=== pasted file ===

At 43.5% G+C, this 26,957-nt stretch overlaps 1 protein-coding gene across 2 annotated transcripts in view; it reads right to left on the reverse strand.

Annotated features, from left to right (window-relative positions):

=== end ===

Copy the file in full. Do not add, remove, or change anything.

At 43.5% G+C, this 26,957-nt stretch overlaps 1 protein-coding gene across 2 annotated transcripts in view; it reads right to left on the reverse strand.

Annotated features, from left to right (window-relative positions):